A town house project near Patterson High School, a golf course-lined housing project in Diablo Grande both may be sold Feb. 27 because owners have not paid property taxes for five consecutive years.
Crows Landing auto retailer Crows Auto for Less also made the delinquent property-tax list, as did popular downtown eatery Mil’s Bar and Grill, which has no plans to close.
Unless the owners fork out the cash by Feb. 26 or are found to have bankruptcy protection, those properties will be sold at the Stanislaus County Board of Supervisors chambers, according to county officials.
“As long as the property taxes are not paid, we will sell,” said Jegan Raja, the county’s assistant treasurer and tax collector.
Still, Raja said most owners pay up to avoid that scenario, even if they do so at the last minute.
Development plans defunct
At least two of the listed properties were previously slated to be developed by companies that went belly-up during the economic downturn of 2007 and 2008.
A slice of land at Highway 33 and Ward Avenue was owned by Ontario-based Empire Land LLC, and a group of vacant housing lots next to Diablo Grande’s Legends golf course was previously owned by Ventura-based developer R.W. Hertel.
Empire Land announced plans in 2004 to develop nearly 400 acres for housing and businesses in northern Patterson off of Zacharias Road to the north and Highway 33 to the east.
Company officials later scrapped plans for that project, dubbed Del Puerto Valley, and North Carolina-based Keystone Pacific and Patterson Frozen Foods owns the bulk of the former project area today. But neither of those companies owns the 1.5-acre parcel at Highway 33 and Ward that could be auctioned off next month. Empire owes $22,500 in taxes on the property, according to county records.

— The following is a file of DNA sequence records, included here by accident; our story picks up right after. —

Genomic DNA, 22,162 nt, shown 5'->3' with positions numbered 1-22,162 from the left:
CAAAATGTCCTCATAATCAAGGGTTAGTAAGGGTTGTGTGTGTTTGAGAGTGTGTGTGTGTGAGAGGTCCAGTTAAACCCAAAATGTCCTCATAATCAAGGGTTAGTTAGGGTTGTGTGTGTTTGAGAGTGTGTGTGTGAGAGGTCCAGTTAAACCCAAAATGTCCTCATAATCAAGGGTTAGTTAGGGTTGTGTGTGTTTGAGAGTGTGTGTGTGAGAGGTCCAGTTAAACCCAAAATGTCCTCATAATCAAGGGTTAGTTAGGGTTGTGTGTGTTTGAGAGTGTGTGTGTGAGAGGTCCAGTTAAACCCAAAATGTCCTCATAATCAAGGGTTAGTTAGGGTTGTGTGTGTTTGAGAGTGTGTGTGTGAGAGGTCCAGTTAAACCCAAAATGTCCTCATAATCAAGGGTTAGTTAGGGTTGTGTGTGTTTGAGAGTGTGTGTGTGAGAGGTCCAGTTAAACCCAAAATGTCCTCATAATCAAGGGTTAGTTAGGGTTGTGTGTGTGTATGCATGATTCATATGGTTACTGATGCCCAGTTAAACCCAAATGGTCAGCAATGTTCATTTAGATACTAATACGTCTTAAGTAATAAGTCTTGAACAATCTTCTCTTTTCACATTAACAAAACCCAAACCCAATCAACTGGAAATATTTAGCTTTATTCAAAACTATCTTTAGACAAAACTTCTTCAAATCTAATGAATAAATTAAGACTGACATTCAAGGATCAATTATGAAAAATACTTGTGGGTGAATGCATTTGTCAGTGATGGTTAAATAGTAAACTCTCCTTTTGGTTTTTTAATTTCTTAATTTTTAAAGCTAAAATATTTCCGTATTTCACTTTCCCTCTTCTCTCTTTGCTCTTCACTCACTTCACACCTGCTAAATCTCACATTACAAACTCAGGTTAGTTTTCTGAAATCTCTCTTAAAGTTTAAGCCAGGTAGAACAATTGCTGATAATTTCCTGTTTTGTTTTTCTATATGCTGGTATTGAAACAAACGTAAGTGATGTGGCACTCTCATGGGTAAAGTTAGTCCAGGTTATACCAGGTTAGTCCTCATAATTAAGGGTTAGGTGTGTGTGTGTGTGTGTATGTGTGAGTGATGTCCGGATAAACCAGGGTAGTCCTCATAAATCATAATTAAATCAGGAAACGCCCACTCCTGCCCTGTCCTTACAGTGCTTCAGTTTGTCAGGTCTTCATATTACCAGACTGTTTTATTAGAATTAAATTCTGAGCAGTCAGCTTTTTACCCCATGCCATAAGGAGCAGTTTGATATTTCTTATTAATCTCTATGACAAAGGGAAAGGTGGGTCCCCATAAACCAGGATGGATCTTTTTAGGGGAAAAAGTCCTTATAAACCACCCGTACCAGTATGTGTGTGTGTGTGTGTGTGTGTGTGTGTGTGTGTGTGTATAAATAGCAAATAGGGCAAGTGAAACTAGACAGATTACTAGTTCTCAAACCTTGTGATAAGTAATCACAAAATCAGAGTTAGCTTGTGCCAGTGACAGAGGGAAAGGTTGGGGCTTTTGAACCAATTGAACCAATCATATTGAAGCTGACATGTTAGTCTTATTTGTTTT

Meanwhile, the potential auction of the Diablo Grande property has caused confusion among residents in the developing community southwest of Patterson. The limited liability corporation that Hertel formed to develop the project is named RWHS Diablo Grande, Legends, LLC, and many residents have mistaken it for the Legends golf course, which is owned by Diablo Grande development company World International.
Hertel owes $626,100 in taxes on the property, according to the county tax collector’s office.
Carmen Kearney-Millan, chief financial officer for World International, said a few people have called her and mistakenly thought the golf course might be auctioned off, but she stressed that is not the case.
She described Hertel’s project as a neighbor of Diablo Grande, not a part of the developing community’s current plans
Neither the Diablo Grande lots nor the property owned by Empire Land would be auctioned off if the county determined that the owner was in bankruptcy.
If the county tax collector’s office finds that a property owner has declared bankruptcy, the owner’s assets will be handled by the federal bankruptcy court and not by the county, Raja explained.
Projects remain on shelf
Yet another property slated for auction has received city approval for development but appears to have been shelved, at least for a time.
A 154-unit apartment and town house project, slated to be built on 12.67 acres, has changed hands a couple of times and is listed for sale by Intero Real Estate Services for $1.495 million.